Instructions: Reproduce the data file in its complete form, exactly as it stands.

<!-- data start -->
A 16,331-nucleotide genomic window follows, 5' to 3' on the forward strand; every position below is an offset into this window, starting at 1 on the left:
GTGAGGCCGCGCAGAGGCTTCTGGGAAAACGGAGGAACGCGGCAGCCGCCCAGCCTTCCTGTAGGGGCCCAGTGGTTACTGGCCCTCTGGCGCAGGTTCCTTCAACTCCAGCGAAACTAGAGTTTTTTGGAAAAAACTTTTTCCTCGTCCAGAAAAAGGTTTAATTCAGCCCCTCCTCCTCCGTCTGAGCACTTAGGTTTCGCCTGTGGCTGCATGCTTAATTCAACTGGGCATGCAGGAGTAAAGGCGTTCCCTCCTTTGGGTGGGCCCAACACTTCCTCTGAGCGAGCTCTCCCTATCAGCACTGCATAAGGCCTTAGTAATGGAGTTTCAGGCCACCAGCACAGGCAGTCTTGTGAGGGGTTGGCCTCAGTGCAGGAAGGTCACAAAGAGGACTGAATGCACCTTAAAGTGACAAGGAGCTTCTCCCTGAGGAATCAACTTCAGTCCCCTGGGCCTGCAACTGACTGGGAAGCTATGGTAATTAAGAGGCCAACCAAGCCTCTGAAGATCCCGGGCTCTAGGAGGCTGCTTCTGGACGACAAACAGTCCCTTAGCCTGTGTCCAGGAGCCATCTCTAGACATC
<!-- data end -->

A 16,331-nucleotide genomic window follows, 5' to 3' on the forward strand; every position below is an offset into this window, starting at 1 on the left:
GTGAGGCCGCGCAGAGGCTTCTGGGAAAACGGAGGAACGCGGCAGCCGCCCAGCCTTCCTGTAGGGGCCCAGTGGTTACTGGCCCTCTGGCGCAGGTTCCTTCAACTCCAGCGAAACTAGAGTTTTTTGGAAAAAACTTTTTCCTCGTCCAGAAAAAGGTTTAATTCAGCCCCTCCTCCTCCGTCTGAGCACTTAGGTTTCGCCTGTGGCTGCATGCTTAATTCAACTGGGCATGCAGGAGTAAAGGCGTTCCCTCCTTTGGGTGGGCCCAACACTTCCTCTGAGCGAGCTCTCCCTATCAGCACTGCATAAGGCCTTAGTAATGGAGTTTCAGGCCACCAGCACAGGCAGTCTTGTGAGGGGTTGGCCTCAGTGCAGGAAGGTCACAAAGAGGACTGAATGCACCTTAAAGTGACAAGGAGCTTCTCCCTGAGGAATCAACTTCAGTCCCCTGGGCCTGCAACTGACTGGGAAGCTATGGTAATTAAGAGGCCAACCAAGCCTCTGAAGATCCCGGGCTCTAGGAGGCTGCTTCTGGACGACAAACAGTCCCTTAGCCTGTGTCCAGGAGCCATCTCTAGACATC